A study has suggested men often agree on whom they find hot. Women, as always, fail to see eye to eye!
Led by Wake Forest University psychologist Dustin Wood, the study has revealed that there is much more consensus among men about who they think is attractive, when compared with women.
"Men agree a lot more about who they find attractive and unattractive than women agree about who they find attractive and unattractive. This study shows we can quantify the extent to which men agree about which women are attractive and vice versa," said Wood.
During the study, over 4,000 participants, between the age group of 18 to more than 70, rated photographs of men and women (ages 18-25) for attractiveness on a 10-point scale ranging from "not at all" to "very".
In exchange for their participation, the raters were told what characteristics they found attractive compared with the average person.
Before the participants judged the photographs for attractiveness, the researchers rated the images for how seductive, confident, thin, sensitive, stylish, curvaceous (women), muscular (men), traditional, masculine/feminine, classy, well-groomed, or upbeat the people looked.
Revealing those factors helped the researchers figure out what common characteristics appealed most to women and men.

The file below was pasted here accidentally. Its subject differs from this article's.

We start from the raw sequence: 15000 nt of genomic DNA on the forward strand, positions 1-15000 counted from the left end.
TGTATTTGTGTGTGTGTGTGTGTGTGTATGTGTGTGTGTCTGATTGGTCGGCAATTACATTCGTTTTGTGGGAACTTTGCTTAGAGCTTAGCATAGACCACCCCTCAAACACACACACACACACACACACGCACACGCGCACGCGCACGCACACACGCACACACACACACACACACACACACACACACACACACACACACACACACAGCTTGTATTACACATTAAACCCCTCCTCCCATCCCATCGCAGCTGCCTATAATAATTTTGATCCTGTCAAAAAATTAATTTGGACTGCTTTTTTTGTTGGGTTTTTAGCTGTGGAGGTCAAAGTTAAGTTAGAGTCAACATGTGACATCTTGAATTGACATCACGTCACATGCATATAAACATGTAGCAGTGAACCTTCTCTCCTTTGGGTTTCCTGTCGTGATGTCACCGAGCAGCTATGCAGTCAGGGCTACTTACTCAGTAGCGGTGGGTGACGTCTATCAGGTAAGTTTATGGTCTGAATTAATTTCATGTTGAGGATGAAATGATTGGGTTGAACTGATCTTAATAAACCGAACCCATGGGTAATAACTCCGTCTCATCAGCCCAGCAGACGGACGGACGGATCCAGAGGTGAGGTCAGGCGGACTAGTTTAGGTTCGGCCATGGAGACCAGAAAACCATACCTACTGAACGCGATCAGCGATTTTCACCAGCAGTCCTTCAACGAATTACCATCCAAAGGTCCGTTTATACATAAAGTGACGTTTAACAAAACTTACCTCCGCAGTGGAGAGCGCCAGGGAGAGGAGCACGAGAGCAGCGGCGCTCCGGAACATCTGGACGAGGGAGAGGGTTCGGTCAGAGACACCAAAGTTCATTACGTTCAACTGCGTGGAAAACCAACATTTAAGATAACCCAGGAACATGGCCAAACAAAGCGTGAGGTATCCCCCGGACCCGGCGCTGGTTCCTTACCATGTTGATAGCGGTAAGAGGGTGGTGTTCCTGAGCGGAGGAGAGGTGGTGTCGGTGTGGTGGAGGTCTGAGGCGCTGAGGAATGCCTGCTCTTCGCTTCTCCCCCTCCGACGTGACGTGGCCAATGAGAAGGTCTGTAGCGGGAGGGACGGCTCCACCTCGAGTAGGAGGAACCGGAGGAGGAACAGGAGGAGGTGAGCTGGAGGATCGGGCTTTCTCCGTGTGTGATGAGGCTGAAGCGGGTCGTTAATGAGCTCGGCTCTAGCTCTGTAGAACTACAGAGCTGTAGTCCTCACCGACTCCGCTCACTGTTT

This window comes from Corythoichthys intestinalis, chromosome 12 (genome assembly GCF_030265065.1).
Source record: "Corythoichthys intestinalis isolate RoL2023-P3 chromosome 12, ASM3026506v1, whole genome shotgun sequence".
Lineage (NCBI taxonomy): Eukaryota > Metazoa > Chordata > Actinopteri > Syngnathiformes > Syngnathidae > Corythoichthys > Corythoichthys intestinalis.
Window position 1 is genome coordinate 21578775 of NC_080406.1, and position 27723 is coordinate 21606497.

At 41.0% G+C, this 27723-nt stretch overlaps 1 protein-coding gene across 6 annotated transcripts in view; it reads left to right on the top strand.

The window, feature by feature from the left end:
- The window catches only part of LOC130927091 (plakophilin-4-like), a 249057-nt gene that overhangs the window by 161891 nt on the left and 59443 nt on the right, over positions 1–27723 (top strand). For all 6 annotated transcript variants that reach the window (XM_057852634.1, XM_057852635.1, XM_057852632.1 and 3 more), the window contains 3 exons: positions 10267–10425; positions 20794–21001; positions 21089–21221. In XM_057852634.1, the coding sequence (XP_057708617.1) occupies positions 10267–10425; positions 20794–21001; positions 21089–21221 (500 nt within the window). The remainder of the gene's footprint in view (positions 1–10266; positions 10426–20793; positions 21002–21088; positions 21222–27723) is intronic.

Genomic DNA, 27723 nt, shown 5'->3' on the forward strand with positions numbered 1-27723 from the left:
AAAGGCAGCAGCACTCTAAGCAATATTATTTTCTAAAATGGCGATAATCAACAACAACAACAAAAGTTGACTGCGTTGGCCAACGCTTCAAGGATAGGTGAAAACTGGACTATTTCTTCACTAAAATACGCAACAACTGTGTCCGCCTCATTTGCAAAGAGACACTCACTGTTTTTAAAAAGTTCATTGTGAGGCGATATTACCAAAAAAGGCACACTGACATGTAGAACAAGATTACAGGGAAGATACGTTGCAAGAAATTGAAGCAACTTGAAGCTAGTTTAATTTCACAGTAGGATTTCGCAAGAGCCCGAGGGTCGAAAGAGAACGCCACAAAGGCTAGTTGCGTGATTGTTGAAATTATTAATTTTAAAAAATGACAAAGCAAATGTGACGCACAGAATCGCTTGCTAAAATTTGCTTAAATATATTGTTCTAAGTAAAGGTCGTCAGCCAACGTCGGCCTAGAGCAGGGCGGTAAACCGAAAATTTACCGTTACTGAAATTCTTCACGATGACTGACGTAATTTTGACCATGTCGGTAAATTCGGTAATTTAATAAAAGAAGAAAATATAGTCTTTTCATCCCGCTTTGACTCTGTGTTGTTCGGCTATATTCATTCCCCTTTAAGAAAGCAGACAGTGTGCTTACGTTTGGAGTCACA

It was found that men's judgments of women's attractiveness were based primarily around physical features, and that they rated highly those who looked thin and seductive.
Most of the men in the study also rated photographs of women who looked confident as more attractive.
As a group, the women rating men showed some preference for thin, muscular subjects, but disagreed on how attractive many men in the study were.
Some women gave high attractiveness ratings to the men other women said were not attractive at all.
"As far as we know, this is the first study to investigate whether there are differences in the level of consensus male and female raters have in their attractiveness judgments. These differences have implications for the different experiences and strategies that could be expected for men and women in the dating marketplace," said Wood.
Wood said that the study results could have implications for eating disorders and how expectations regarding attractiveness affect behaviour.
He said: "The study helps explain why women experience stronger norms than men to obtain or maintain certain physical characteristics. Women who are trying to impress men are likely to be found much more attractive if they meet certain physical standards, and much less if they don't. Although men are rated as more attractive by women when they meet these physical appearance standards too, their overall judged attractiveness isn't as tightly linked to their physical features."
Older participants were more likely to find people attractive if they were smiling.
The study has appeared in the Journal of Personality and Social Psychology.
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